• If a PSU uses 2x 8pin headers on its modular board to power the 12VHPWR (or 12V-2×6) cable, it is automatically ATX v3.1 compliant (provided it follows the rest of the requirements).
  • PSUs with native 12VHPWR (or 12V-2×6) cables can be ATX v3.1 compliant if they already meet the ATX v3.0 spec.
  • ATX v3.1 PSUs allow for a lower hold-up time (12ms instead of 17ms in ATX v3.0), which, in my opinion, is a big step backward!
  • ATX v3.1 PSUs are NOT ATX v3.0 compliant because of the lower hold-up time. This is a first for the ATX spec! A newer spec does not cover the previous one in all aspects!
  • There can be ATX v3.1 PSUs WITHOUT the 12V-2×6 connector, which have lower transient response requirements (150% peak instead of 200%).

 

Before investing in a new power supply, read my Best ATX v3.x PSUs article to check all alternative PSU offerings. You help me a lot by using my affiliate links, which don’t increase the product’s price. I get a commission from Amazon every time you do it, which can make a difference for me, especially now that I am on my own, working exclusively for my media and not for someone else.

Please consider buying stuff through the following affiliate links to support my work. You won’t pay more, while you will help me continue my hard work.

Related Posts

12 thoughts on “Should I get an ATX v3.1 PSU, or will an ATX v3.0 be fine? Everything you need to know!

  1. After reading the “Will my ATX v3.0 PSU or my GPU be compatible with 12V-2×6? Do I need a new cable/PSU/GPU? Everything you need to know!” article I was under the impression that ATX3.0 and ATX 3.1 had slightly different power delivery depending on the sense pins. It sounded like an ATX3.0 PSU would deliver 100-150w to a 12V-2×6 with open-open sense pins, while an ATX3.1 PSU delivers 0w to a 12V-2×6 with open-open sense pins. Am I understanding that correctly?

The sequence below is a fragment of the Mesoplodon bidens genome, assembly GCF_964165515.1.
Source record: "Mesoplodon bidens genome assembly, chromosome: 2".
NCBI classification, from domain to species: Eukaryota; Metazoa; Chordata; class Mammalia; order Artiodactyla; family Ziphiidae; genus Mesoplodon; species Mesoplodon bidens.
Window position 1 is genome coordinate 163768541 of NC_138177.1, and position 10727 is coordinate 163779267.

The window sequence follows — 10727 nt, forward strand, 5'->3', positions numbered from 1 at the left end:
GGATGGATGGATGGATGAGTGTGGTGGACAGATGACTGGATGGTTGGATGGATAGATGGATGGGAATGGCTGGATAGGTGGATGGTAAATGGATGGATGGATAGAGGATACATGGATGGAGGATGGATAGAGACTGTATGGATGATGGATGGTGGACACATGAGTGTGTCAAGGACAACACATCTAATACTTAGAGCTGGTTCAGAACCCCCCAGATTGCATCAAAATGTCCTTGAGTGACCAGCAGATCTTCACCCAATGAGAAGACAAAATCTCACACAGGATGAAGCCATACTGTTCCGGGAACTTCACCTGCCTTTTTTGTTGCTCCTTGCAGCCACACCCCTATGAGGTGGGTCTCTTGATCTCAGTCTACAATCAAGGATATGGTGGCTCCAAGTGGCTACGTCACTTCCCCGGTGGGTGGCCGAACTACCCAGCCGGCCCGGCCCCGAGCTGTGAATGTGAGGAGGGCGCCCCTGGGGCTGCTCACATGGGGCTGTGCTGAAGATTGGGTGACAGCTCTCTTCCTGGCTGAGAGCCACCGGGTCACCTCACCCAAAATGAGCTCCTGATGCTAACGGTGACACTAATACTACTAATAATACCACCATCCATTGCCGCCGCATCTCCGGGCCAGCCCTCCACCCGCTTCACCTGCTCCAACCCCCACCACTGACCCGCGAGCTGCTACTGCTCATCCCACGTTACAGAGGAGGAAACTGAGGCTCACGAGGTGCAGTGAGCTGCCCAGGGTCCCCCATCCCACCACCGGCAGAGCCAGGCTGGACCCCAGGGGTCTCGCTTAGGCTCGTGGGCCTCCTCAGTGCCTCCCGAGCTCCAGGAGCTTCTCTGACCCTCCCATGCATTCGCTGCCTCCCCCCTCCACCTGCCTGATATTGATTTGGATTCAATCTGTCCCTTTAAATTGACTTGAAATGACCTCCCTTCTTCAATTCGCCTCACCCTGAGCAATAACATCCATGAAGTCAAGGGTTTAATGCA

If so, I’d rather have an ATX3.1 PSU so a partially-seated 12V-2×6 cable isn’t getting 100-150w dumped into it, possibly leading to a melted connector.

    1. If the cable is not fully inserted into the 12V-2×6 socket, it won’t deliver any power. This is because the sense pins won’t be in contact, since they are shorter in the header, unlike 12VHPWR.

    1. Hi! This cable must be by the brand that I visited during my stay in China last year, Linewell. It is of higher quality compared to the previous cable, as Seasonic states, but the fact is that for ATX v3.1 the cable remains the same! The only changes are in the GPU and PSU headers (for the PSU the 12+4 pin header is optional).

      1. Hello aris.

        I know it’s not good practice to use cable not from the psu maker itself but does all 12vhpwr cable have the same pin out across PSU makers?
        I have an fsp hydro g pro 1000w and the cable that came with it barely bends and might pose a problem whenever I’ll be upgrading to a newer gpu.

  2. Would it be okay to use a 12vhpwr cable extension on a native 12vhpwr cable from a ATX 3.1, Pcie 5.1 psu?

Leave a Reply

Your email address will not be published. Required fields are marked *